Where we refer to a document as 'simple' we mean it is uncluttered by supplementary arrangements – not that the legal effect is in any way compromised.
In contrast, a document described as 'heavyweight' contains many more options. You may or may not use all the options we give but by providing them, we hope to give you more ideas for consideration. You can easily delete the ones that are not applicable to your deal.
Limiting the rights sold
All these documents give you the flexibility to sell the legal title in IP rights subject to conditions on use by the buyer.
For example, you could sell rights to a design for a component, but limit the buyer to use that component only in certain products.
Selling limited rights allows you to maximise the value the IP because you can sell the rights multiple times to different buyers for different uses.
The other reason you might want to limit the rights sold in certain cases is because your IP contains the intellectual property under licence from someone else, and that you don’t have a licence to sell it.
What our documents cover
So far as applicable, our documents cover:
Fictitious names for people and products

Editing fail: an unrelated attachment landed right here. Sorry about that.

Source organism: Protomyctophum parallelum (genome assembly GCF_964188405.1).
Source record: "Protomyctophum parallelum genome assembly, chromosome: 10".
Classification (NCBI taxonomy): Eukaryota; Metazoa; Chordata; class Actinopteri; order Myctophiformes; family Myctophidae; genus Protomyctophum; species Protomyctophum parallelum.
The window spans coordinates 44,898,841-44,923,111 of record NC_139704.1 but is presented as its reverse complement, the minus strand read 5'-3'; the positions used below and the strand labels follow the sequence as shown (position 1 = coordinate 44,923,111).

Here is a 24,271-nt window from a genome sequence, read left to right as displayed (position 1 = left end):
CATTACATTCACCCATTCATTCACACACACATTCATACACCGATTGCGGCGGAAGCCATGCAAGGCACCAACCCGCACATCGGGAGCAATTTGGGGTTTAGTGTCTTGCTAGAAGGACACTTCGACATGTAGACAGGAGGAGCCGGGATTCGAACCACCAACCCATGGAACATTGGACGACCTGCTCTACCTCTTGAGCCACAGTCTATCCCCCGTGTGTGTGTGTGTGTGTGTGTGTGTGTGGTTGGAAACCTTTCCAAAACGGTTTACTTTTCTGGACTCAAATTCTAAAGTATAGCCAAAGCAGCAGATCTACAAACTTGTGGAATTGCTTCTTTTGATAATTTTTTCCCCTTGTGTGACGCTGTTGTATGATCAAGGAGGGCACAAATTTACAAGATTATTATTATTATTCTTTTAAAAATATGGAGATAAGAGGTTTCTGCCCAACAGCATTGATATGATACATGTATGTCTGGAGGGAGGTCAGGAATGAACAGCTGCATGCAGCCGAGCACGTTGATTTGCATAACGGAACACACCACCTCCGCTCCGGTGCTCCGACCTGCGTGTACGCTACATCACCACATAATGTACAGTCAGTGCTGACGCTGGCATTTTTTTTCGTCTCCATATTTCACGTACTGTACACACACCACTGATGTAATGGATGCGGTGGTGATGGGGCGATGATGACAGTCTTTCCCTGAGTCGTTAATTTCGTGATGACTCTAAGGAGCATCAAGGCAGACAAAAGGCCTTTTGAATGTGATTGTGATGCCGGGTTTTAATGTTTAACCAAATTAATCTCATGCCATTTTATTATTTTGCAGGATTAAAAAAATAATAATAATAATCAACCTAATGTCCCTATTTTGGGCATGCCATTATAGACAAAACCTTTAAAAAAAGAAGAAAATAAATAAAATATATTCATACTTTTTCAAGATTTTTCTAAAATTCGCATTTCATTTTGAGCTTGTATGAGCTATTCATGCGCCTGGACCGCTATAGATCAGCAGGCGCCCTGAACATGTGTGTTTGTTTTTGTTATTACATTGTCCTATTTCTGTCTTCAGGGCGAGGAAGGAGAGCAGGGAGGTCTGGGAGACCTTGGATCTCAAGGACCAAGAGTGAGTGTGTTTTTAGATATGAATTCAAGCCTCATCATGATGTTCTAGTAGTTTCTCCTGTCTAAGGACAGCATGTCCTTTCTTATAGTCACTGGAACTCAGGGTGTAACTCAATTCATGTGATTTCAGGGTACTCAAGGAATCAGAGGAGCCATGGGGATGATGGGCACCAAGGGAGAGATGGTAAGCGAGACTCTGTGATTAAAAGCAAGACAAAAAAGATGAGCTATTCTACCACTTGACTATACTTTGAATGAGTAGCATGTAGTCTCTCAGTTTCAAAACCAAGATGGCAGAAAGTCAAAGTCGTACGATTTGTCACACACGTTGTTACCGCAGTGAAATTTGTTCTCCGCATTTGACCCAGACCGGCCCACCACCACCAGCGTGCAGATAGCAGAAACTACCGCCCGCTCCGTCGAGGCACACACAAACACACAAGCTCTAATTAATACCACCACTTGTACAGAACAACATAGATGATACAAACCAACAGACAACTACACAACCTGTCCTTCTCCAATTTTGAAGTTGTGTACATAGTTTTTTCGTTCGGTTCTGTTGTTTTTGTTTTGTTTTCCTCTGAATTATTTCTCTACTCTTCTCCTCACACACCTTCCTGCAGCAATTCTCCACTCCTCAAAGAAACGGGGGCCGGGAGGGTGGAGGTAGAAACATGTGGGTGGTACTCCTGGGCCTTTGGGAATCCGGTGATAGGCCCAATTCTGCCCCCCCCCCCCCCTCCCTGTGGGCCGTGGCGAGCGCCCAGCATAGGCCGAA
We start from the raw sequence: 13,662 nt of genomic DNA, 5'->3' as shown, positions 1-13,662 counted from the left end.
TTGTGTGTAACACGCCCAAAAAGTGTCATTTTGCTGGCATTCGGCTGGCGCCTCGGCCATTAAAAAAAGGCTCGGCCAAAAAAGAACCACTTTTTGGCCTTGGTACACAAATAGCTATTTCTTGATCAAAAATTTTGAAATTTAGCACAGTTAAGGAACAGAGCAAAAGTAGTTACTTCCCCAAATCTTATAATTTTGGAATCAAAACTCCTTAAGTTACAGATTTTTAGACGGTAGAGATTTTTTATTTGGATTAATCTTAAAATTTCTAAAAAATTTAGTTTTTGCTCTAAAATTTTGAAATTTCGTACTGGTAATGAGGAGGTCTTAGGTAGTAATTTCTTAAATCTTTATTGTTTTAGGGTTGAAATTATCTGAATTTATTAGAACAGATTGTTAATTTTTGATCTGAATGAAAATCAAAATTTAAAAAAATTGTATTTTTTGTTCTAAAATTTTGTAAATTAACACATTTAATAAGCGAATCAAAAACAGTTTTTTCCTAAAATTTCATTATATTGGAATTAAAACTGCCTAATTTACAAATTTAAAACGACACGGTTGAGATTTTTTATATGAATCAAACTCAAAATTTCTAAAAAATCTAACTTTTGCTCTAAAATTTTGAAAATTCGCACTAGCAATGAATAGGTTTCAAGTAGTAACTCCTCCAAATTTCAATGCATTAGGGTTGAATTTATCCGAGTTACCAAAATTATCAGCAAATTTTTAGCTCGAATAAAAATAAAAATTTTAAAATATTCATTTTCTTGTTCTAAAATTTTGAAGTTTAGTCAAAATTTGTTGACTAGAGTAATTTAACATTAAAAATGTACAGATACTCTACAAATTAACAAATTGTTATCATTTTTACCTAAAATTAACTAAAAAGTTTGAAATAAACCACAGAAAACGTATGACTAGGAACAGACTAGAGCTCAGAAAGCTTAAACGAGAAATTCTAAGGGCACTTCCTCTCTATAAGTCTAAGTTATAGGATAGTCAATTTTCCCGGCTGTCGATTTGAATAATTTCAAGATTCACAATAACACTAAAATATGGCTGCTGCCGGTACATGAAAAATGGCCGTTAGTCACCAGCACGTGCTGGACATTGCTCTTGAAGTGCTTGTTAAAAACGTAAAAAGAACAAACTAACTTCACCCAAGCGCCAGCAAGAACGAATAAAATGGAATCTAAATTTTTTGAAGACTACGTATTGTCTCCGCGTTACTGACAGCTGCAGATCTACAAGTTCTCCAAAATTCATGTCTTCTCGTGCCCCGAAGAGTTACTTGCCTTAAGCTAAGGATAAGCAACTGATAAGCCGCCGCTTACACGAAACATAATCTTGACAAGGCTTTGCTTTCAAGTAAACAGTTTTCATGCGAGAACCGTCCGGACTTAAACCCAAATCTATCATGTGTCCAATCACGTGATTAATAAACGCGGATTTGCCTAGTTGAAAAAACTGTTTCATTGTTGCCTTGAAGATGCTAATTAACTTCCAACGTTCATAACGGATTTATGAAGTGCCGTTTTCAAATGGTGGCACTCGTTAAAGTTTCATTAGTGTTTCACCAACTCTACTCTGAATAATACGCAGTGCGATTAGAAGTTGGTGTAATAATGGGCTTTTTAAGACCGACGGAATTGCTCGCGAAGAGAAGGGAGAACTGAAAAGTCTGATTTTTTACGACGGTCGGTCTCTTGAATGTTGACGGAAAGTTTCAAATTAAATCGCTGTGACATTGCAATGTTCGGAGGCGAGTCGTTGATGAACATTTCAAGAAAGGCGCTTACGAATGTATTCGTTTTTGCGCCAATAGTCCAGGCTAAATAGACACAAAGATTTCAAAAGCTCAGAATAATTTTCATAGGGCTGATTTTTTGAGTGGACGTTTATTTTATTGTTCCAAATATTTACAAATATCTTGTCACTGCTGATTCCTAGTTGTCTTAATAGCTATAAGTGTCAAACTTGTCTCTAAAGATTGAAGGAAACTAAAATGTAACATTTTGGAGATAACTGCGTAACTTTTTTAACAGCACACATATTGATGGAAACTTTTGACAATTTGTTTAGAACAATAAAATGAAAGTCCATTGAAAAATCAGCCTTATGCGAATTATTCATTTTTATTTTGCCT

We give fictitious names to the parties in the contract and the IP so that it is easier for you to follow the document. Of course, you will need to change these to the names of your own parties or products, or use generic ones.
Complete legal and commercial framework
Every agreement comprehensively provides the terms you need for a deal. We cannot mention every detail of every document here, but you can be confident that if you are likely to need a term, we include it.
Support by the owner or creator to the licensee
Many deals involve not only a sale, but also a licence of secondary IP that supports the primary IP sold. For example, you might sell a physical product that requires software to operate. Updates to the software would be licensed rather than sold with the hardware.
The reasons why you might want to licence some IP rights rather than sell all are the same as why you might want to limit the rights sold: you may want to retain control to maximise the value you receive; or you may not have the rights yourself to sell.
We provide in many of our documents for an additional licence to complement the sale. If not needed, these terms can easily be deleted.
Preserving moral rights
Although a creator automatically by law has the right to be recognised, we do nonetheless mention it in many agreements.